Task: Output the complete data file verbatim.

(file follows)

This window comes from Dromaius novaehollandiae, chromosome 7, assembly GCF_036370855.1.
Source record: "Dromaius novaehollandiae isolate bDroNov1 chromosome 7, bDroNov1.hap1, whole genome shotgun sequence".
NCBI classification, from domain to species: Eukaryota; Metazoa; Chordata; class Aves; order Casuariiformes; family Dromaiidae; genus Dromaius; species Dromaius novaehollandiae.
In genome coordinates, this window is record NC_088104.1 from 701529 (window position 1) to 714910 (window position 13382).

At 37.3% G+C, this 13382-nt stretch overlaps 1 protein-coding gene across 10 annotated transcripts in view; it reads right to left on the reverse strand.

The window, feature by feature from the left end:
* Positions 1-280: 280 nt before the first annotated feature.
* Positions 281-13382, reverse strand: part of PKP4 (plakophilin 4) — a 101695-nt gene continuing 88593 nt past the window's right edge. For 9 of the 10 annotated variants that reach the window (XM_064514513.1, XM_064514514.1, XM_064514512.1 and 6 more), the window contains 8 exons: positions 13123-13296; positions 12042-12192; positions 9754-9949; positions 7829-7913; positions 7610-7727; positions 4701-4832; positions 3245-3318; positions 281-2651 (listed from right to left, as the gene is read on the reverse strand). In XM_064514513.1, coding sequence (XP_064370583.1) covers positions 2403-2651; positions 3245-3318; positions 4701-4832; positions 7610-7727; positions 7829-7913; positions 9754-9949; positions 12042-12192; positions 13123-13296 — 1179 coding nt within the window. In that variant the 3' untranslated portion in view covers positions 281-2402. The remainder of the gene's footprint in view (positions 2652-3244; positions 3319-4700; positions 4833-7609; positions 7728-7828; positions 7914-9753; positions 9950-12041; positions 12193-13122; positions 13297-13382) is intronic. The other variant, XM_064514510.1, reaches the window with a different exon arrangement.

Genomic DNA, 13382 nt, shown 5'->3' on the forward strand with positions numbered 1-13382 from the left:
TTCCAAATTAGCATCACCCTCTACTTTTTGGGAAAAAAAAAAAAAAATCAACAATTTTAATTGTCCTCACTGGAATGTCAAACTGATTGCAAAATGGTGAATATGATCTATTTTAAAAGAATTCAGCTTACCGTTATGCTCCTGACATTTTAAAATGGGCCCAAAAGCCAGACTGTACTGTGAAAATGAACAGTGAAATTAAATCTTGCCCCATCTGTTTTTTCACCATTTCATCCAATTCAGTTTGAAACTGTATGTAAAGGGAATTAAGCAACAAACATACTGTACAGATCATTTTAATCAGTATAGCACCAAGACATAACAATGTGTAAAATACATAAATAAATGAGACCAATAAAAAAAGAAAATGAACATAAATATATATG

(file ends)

This window comes from Dromaius novaehollandiae, chromosome 7, assembly GCF_036370855.1.
Source record: "Dromaius novaehollandiae isolate bDroNov1 chromosome 7, bDroNov1.hap1, whole genome shotgun sequence".
NCBI classification, from domain to species: Eukaryota; Metazoa; Chordata; class Aves; order Casuariiformes; family Dromaiidae; genus Dromaius; species Dromaius novaehollandiae.
In genome coordinates, this window is record NC_088104.1 from 701529 (window position 1) to 714910 (window position 13382).

At 37.3% G+C, this 13382-nt stretch overlaps 1 protein-coding gene across 10 annotated transcripts in view; it reads right to left on the reverse strand.

The window, feature by feature from the left end:
* Positions 1-280: 280 nt before the first annotated feature.
* Positions 281-13382, reverse strand: part of PKP4 (plakophilin 4) — a 101695-nt gene continuing 88593 nt past the window's right edge. For 9 of the 10 annotated variants that reach the window (XM_064514513.1, XM_064514514.1, XM_064514512.1 and 6 more), the window contains 8 exons: positions 13123-13296; positions 12042-12192; positions 9754-9949; positions 7829-7913; positions 7610-7727; positions 4701-4832; positions 3245-3318; positions 281-2651 (listed from right to left, as the gene is read on the reverse strand). In XM_064514513.1, coding sequence (XP_064370583.1) covers positions 2403-2651; positions 3245-3318; positions 4701-4832; positions 7610-7727; positions 7829-7913; positions 9754-9949; positions 12042-12192; positions 13123-13296 — 1179 coding nt within the window. In that variant the 3' untranslated portion in view covers positions 281-2402. The remainder of the gene's footprint in view (positions 2652-3244; positions 3319-4700; positions 4833-7609; positions 7728-7828; positions 7914-9753; positions 9950-12041; positions 12193-13122; positions 13297-13382) is intronic. The other variant, XM_064514510.1, reaches the window with a different exon arrangement.

Genomic DNA, 13382 nt, shown 5'->3' on the forward strand with positions numbered 1-13382 from the left:
TTCCAAATTAGCATCACCCTCTACTTTTTGGGAAAAAAAAAAAAAAATCAACAATTTTAATTGTCCTCACTGGAATGTCAAACTGATTGCAAAATGGTGAATATGATCTATTTTAAAAGAATTCAGCTTACCGTTATGCTCCTGACATTTTAAAATGGGCCCAAAAGCCAGACTGTACTGTGAAAATGAACAGTGAAATTAAATCTTGCCCCATCTGTTTTTTCACCATTTCATCCAATTCAGTTTGAAACTGTATGTAAAGGGAATTAAGCAACAAACATACTGTACAGATCATTTTAATCAGTATAGCACCAAGACATAACAATGTGTAAAATACATAAATAAATGAGACCAATAAAAAAAGAAAATGAACATAAATATATATG